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Numismatica Ars Classica
Auction 125  23-24 Jun 2021
Pre-sale bidding for Day 1
closes in 6 days 14 hr 12 min

Lot 745
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Estimate: 300 000 CHF
Minimum bid: 240 000 CHF

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Caracalla augustus, 198 – 217.
Aureus 202, AV 7.52 g. ANTON P AVG PON – TR P V COS Laureate, draped and cuirassed bust r. Rev. PLAVTILLAE AVGVSTAE Draped bust of Plautilla r. C 1. BMC 395 note. RIC 6 (described as denarius). Calicó 2858.
Extremely rare, only very few specimens known. Two exceptional portraits
of excellent style perfectly struck and centred on a full flan.
Virtually as struck and almost Fdc

Ex Hess-Leu 17, von Schulthess-Rechberg, 270; Leu 87, 2003, Perfectionist, 61; Aureo & Calicó 241, 2014, Imagines Imperatorum, 174; Aureo & Calicó 300, 2017, 131 and Maison Palombo 17, 2018, 93 sales. From the Jameson collection. From the Karnak Hoard (1901).
This issue was struck to celebrate the marriage of Caracalla and Plautilla, the daughter of Septimius' praetorian prefect Plautianus.
The marriage was an act of political expedience rather than love; we are told she despised her husband so much that she would not even dine with him. Plautilla's father Plautianus had for five years been Caracalla's praetorian prefect, and by this marriage he sought to strengthen his ties to the Imperial family. He had prepared his daughter well, sparing no expense along the way. Dio, who attended the wedding, tells us that Plautianus had castrated one hundred Romans of good birth just so his daughter would have a suitable number of eunuchs to school her in the finer arts of life, and that the dowry he offered was fifty times the normal amount for a royal woman. Plautianus' wealth, power and ego grew immensely, and he even held the consulship in 203. This alone would have infuriated Caracalla, but the additional insult was that Geta, the brother who Caracalla hated perhaps even more than Plautianus, was his colleague in that consulship. The prefect had become virtual co-emperor with Septimius Severus, the senior emperor and Caracalla's father. But, as history has shown Caracalla was no shrinking violet, and as his own power and independence grew he became less tolerant of Plautianus and Plautilla. By early 205 he had assembled enough evidence to murder Plautianus and to banish his wife to Lipari, a volcanic island north of Sicily. Plautilla remained there for the better part of a decade until, upon becoming sole Augustus, Caracalla had her murdered.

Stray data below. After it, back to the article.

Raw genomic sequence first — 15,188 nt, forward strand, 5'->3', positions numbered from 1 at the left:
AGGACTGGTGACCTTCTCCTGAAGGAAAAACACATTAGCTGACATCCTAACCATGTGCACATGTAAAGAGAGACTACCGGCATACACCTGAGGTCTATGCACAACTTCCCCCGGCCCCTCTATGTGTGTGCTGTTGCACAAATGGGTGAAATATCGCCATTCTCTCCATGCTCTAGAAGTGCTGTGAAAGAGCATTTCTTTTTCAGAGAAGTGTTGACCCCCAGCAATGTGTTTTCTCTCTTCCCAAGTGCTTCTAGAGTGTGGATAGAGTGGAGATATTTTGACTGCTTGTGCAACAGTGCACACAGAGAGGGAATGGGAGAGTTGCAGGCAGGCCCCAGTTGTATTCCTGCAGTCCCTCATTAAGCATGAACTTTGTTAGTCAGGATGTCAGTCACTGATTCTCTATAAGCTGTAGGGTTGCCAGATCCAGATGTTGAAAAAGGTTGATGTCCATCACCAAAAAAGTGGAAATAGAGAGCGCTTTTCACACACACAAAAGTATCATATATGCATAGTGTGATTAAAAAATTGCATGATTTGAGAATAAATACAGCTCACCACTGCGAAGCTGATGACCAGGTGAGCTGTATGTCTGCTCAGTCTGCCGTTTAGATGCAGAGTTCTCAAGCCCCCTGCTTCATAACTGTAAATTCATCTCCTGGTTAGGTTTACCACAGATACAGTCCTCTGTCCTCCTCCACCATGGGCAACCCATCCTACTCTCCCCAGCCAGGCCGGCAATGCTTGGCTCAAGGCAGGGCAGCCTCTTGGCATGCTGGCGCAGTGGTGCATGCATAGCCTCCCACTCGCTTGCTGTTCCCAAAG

This gold aureus features stunning portraits of the young Caracalla on the obverse and his wife, Fulvia Plautilla. This issue was almost certainly struck for distribution as a military donative or public largesse on the occasion of their marriage in April AD 202. Unfortunately, while the couple was married in a lavish ceremony in Rome it took place entirely for political reasons. Plautilla's father, C. Fulvius Plautianus, was not only the Praetorian Prefect, but also a first cousin of Caracalla's father, Septimius Severus, and had been a loyal supporter of his rise to power. Despite the cheerful countenances depicted on the coin, Caracalla despised Plautilla from the start and she reportedly made matters worse by her lavish spending habits. Nevertheless, in AD 204 Plautilla appears to have given birth to a son and was honored along with her father-in-law Septimius Severus, mother-in-law Julia Domna, her husband, and brother-in-law Geta (also hated by Caracalla) on the Arch of Septimius Severus erected in the Forum. After this, things quickly began to fall apart.
In January AD 205, Plautilla's father was arrested for plotting against Severus. Whether Plautianus was actually guilty of treason or whether the charge was invented still remains a mystery. Regardless, he was executed and his ancestral lands were confiscated by the Emperor. Taking advantage of these circumstances, Caracalla divorced Plautilla and condemned her to exile along with her brother C. Fulvius Plautius Hortensianus. The two were first sent to live out their lives on Sicily, but later they were transferred to the much smaller and far less populated island of Lipara. At last, in AD 211, shortly after the death of Septimius Severus, the hapless siblings were strangled to death by their jailers, probably on the orders of Caracalla. Thus, in its golden surfaces, this attractive coin simultaneously bears witness to the grandeur and beauty as well as the deep tragedy of the Roman Empire and its masters.
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